A well-known Iranian threat group, Cobalt Illusion, has been linked to a spear-phishing campaign that is using the protests surrounding the death of Mahsa Amini in Iran as a lure.
Amini was a 22-year-old Iranian woman who was allegedly beaten to death by Iranian police for not wearing her hijab in accordance with government regulations. Her death set off a series of protests, particularly by women, who used them to publicly defy the same rules for which Amini was arrested.
Researchers from Secureworks identified the campaign, which targets such female protestors, political activists, and human rights researchers using a fake Twitter account. Someone using the name Sara Shokouhi, with a Twitter handle @SaShokouhi, reaches out to victims purportedly on behalf of US think tank Atlantic Council. In reality, Sara is a creation of the Cobalt Illusion advanced persistent threat (APT), aka Charming Kitten, APT42, Phosphorous, TA453, and Yellow Garuda.
"The threat actors create a fake person and use it to build rapport with targets before attempting to phish credentials or deploy malware to the target's device," said Secureworks CTU Rafe Pilling, principal researcher and Iran thematic lead, in a press statement. "Having a convincing persona is an important part of this tactic."
A cluster of activity reported on Twitter Feb. 24 spurred investigation into possible malicious cyber activity, with a number of women actively involved in Middle East political affairs and human rights reporting contact from the individual, researchers revealed in a blog post published today. What they discovered is that the @SaShokouhi Twitter account, in operation since October, has been tweeting or engaging in posts supportive of the Mahsa Amini protest in Iran to appear "sympathetic to protesters' interests and demands and create an illusion of shared interests," the Secureworks Counter Threat Unit (CTU) research team wrote in the post.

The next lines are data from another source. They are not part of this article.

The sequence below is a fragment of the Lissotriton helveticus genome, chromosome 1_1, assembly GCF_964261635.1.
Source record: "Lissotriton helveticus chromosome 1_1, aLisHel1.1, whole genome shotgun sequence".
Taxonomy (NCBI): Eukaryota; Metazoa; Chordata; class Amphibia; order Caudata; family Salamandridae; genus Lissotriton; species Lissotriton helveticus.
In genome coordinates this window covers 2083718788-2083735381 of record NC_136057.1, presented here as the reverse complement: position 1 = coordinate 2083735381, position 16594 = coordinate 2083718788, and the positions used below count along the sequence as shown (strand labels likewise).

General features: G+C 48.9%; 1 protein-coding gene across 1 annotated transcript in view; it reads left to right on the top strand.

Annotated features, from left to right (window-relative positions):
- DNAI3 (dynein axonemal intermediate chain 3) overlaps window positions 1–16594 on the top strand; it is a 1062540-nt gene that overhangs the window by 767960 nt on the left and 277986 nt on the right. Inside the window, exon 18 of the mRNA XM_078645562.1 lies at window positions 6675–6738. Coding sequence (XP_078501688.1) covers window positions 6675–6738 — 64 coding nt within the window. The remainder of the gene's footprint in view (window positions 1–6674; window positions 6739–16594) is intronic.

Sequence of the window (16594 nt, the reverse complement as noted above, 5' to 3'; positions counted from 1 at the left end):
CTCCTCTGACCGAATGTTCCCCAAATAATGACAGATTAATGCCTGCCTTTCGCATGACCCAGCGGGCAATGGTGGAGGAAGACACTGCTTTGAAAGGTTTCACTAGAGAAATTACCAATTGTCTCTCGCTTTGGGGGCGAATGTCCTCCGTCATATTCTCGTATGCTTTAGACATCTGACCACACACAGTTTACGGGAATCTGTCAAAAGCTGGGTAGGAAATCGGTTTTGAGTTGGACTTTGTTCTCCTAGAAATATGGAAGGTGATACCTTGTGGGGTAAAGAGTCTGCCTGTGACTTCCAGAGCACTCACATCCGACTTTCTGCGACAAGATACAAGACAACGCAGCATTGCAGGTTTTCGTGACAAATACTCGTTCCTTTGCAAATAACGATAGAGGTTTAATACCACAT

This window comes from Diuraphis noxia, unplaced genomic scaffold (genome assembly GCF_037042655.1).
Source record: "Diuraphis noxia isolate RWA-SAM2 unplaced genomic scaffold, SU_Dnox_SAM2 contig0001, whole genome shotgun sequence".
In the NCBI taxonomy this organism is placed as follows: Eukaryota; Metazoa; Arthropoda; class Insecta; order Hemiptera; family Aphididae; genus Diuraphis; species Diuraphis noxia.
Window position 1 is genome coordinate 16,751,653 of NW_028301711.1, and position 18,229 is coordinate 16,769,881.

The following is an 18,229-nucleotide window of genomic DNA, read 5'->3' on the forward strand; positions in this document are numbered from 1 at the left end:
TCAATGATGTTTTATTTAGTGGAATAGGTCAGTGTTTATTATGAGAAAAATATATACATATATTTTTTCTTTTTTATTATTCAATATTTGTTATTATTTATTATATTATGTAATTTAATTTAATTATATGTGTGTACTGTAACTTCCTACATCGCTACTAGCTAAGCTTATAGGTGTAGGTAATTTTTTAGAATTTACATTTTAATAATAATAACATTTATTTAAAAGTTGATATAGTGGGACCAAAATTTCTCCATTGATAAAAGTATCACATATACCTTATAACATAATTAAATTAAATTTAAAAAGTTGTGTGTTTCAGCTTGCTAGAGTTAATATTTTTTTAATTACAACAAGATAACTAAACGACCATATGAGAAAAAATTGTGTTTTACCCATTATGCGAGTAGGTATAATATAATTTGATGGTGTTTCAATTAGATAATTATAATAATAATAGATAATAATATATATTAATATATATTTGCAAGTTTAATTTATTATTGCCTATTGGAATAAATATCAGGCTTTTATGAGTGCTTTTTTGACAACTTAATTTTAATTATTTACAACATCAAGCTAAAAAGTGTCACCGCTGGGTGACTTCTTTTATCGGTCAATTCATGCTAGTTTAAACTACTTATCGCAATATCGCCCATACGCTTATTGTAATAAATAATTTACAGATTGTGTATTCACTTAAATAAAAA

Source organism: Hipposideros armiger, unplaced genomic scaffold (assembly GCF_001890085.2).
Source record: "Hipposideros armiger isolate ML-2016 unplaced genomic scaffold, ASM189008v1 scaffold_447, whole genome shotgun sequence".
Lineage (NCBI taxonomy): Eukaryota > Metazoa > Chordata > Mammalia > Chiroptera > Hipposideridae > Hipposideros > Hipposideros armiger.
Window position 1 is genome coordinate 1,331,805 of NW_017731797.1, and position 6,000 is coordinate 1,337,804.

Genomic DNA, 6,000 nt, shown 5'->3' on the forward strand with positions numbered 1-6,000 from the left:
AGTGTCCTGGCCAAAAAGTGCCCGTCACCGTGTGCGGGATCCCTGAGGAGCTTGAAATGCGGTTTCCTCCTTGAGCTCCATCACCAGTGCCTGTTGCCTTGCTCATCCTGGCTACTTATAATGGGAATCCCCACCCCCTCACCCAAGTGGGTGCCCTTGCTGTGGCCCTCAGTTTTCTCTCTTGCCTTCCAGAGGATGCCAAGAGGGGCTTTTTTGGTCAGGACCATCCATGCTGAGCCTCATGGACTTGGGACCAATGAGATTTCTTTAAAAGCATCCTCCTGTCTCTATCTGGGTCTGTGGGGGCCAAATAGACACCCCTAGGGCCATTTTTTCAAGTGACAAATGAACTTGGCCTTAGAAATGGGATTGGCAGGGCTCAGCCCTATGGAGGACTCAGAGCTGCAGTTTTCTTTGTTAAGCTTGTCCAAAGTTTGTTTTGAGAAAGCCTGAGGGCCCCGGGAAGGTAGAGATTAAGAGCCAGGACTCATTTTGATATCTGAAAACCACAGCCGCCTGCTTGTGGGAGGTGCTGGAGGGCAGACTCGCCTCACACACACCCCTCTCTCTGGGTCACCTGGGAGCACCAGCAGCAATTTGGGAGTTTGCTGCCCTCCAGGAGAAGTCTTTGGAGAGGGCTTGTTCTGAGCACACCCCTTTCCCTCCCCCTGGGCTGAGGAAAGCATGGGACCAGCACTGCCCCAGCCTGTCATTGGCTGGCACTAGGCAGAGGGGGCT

Finding Common Ground
Cobalt Illusion appears to have used the protests as a way to find common ground with targets, the researchers said. Included in some of the posts made by @SaShokouhi were "cynical use of distressing content such as images of dead children, physical abuse suffered by protesters, anti-Iranian government commentary, and anti-Iranian symbolism," the researchers wrote.
The researchers ultimately found that attackers created the Sara Shokouhi persona using stolen images from an Instagram account belonging to a psychologist and tarot card reader based in Russia, Pilling said. The APT also set up a fake Instagram account using the photos, @sarashokouhii.
The tactics used in the campaign are typical of the Cobalt Illusion APT, which is associated with Iran's Revolutionary Guard Corps (IRC) and has been active since about 2014.
"Phishing and bulk data collection are core tactics of Cobalt Illusion," Pilling said. "We've seen this happen in several guises in recent years."
Indeed, the group is known for using social media platforms to target academics, journalists, human rights defenders, political activists, intergovernmental organizations (IGOs), and nongovernmental organizations (NGOs) that focus on Iran. Their modus operandi is to set up trusted relationships through these platforms and then use phishing campaigns to steal credentials for systems they wish to access for cyber-espionage purposes, the researchers said.
Cobalt Illusion uses the information stolen through this activity in various ways, including to inform Iranian military and security operations of activity by persons of interest, which not only could lead to their surveillance, but even their arrest, detention, or targeted killing, Pilling said.
Impersonating a Think Tank
In the recent campaign observed by Secureworks, the SaShokouhi persona courted victims by claiming to work with Holly Dagres, a senior fellow at the Atlantic Council. In a tweet — a screenshot of which researchers included in their post — Dagres herself denied working with Shokouhi, indicating that the persona is not legitimate.
The link to Atlantic Council also is a giveaway that Cobalt Illusion is involved, the researchers said. That's because in previous activity confirmed by the Computer Emergency Response Team in Farsi (CERTFA) in September, the APT impersonated an Atlantic Council employee, they said. CERTFA is comprised of cybersecurity experts in Iran's digital security space.
"In that campaign, the group attempted to engage targets in video calls and delivered phishing links via the chat function at an appropriate point in the conversation," CTU researchers wrote.
CERTFA Lab has published a set of phishing indicators related to the campaign, which align with past Cobalt Illusion activity. Researchers recommended that organizations that could be targeted use available controls to review the IP addresses associated with the campaign and restrict access to them, being wary of the likelihood of their containing malicious content before opening them in a browser.
As always, when it comes to phishing, organizations should use industry-proven and reliable email-scanning technology to delete malicious messages before they reach employees, as well as train employees how to spot hallmarks of phishing activity to avoid engaging and thus risking compromise of sensitive data and systems, the researchers said.